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IMF Director for the Asia and Pacific Department Anoop Singh believes economic growth in India will “recover significantly next year”.
His statement came days after the IMF’s World Economic Outlook report revised India’s 2013 annual growth rate from 5.7 to 3.75 per cent citing inflation, weak demand and a downward trend in manufacturing and services.
Speaking to reporters on the sidelines of the IMF’s annual meeting in Washington, Singh said that the Indian government’s recent bevy of monetary and market policies could fuel a growth rate of at least 4.5 per cent next year.
The Indian economy suffered shortly after outgoing US Federal Reserve Chairman Ben Bernanke said last May that Washington would gradually cancel its bond-buying scheme to boost the local economy – a process also known as quantitative easing.
The Indian rupee plummeted to all-time lows against the greenback in August as foreign investors pulled out their investments leading to foreign capital outflow.
The Indian Finance Ministry took a number of measures, including restricting overseas investment, banning the import of gold coins, and reducing interest rates to boost domestic investment and growth.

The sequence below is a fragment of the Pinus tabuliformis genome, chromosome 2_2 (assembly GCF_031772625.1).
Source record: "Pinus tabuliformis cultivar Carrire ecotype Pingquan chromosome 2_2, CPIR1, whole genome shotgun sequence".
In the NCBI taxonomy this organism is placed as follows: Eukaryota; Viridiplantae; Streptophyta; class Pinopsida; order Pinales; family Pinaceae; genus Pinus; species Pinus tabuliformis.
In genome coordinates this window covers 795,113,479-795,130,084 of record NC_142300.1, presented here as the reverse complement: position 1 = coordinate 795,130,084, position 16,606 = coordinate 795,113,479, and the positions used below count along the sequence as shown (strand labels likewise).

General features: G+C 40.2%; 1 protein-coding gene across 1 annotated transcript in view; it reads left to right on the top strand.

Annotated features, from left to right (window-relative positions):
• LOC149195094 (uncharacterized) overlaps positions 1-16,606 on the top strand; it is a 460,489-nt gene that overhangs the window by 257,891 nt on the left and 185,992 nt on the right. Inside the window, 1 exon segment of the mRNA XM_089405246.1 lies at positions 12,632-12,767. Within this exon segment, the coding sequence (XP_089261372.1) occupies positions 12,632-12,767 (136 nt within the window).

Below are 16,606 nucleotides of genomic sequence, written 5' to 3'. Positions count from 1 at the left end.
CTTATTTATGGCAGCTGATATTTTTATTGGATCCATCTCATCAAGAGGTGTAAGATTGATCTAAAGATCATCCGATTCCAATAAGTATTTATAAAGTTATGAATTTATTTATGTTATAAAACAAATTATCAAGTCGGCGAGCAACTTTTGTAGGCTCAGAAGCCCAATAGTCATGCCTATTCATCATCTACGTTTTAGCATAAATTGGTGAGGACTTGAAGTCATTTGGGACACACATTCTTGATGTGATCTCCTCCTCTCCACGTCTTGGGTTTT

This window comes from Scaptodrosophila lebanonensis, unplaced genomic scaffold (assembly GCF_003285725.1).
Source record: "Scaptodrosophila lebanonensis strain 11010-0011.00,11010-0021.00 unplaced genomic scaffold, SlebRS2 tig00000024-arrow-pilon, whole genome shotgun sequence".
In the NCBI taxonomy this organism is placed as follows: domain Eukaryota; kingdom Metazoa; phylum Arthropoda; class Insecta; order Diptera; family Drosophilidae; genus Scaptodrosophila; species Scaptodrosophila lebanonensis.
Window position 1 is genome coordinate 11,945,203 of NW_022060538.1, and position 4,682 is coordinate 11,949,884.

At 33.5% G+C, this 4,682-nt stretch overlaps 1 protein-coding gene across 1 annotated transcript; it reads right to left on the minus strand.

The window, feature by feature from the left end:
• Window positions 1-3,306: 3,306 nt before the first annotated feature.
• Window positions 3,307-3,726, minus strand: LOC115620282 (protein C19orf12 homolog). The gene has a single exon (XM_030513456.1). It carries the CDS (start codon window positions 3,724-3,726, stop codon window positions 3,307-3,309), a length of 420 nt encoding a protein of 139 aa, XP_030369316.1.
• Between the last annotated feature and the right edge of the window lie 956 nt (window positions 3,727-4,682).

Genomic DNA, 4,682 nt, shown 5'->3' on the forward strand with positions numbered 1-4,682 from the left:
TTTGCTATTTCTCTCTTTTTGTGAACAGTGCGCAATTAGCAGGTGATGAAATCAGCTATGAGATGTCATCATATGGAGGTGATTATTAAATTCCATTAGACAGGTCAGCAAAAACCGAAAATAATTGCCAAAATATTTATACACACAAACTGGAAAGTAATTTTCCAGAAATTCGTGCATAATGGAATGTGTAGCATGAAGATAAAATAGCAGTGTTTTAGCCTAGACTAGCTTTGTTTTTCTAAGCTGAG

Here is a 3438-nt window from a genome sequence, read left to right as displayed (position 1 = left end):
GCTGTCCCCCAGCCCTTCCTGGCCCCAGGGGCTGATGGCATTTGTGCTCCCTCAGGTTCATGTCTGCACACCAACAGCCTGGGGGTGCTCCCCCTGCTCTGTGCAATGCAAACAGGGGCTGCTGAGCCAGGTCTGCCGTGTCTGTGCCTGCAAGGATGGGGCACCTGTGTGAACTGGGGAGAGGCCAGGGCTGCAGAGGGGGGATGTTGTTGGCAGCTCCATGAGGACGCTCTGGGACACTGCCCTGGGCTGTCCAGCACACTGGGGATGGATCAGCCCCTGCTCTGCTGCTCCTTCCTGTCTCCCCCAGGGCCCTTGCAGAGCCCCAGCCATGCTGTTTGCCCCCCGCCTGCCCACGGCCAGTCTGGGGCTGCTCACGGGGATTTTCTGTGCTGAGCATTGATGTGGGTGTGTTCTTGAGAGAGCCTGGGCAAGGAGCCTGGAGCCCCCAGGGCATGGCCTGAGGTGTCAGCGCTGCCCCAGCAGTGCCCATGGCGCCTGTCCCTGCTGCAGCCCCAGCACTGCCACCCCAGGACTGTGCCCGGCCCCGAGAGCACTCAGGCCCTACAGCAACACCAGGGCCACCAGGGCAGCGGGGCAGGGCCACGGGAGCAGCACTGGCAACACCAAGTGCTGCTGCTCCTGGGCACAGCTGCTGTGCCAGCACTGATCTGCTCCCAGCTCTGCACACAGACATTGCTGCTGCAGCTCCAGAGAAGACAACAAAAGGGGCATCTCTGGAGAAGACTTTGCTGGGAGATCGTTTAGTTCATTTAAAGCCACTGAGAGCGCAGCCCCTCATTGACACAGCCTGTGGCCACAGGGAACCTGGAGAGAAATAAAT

It also raised the repo rate – or rate at which the Reserve Bank of India (RBI) during times of spiraling inflation lends money to commercial banks, which may have experienced a lack of sufficient funds.
On Friday, RBI Governor Raghuram Rajan told his counterparts at the IMF meeting in Washington that his country’s economy was not in crisis, as some have forecast, and that it was not in need of assistance from the world financial body for at least the next five years.
Citing Delhi’s strategic reserves of $280 billion, Rajan said that India is able to pay back it’s short-term debt, which currently lies at 66 per cent of GDP, while external debt is at 22 per cent of GDP and reserves at 15 per cent of GDP.
Rajan, who served as the IMF’s chief economist from 2003 to 2007, also disputed the body’s revised growth forecast.
“We have our own discussions with the Fund whether those estimates are right. I think we could be a little stronger than the World Economic Outlook suggests. I also think that the current account deficit would be significantly smaller than what they suggest,” he said.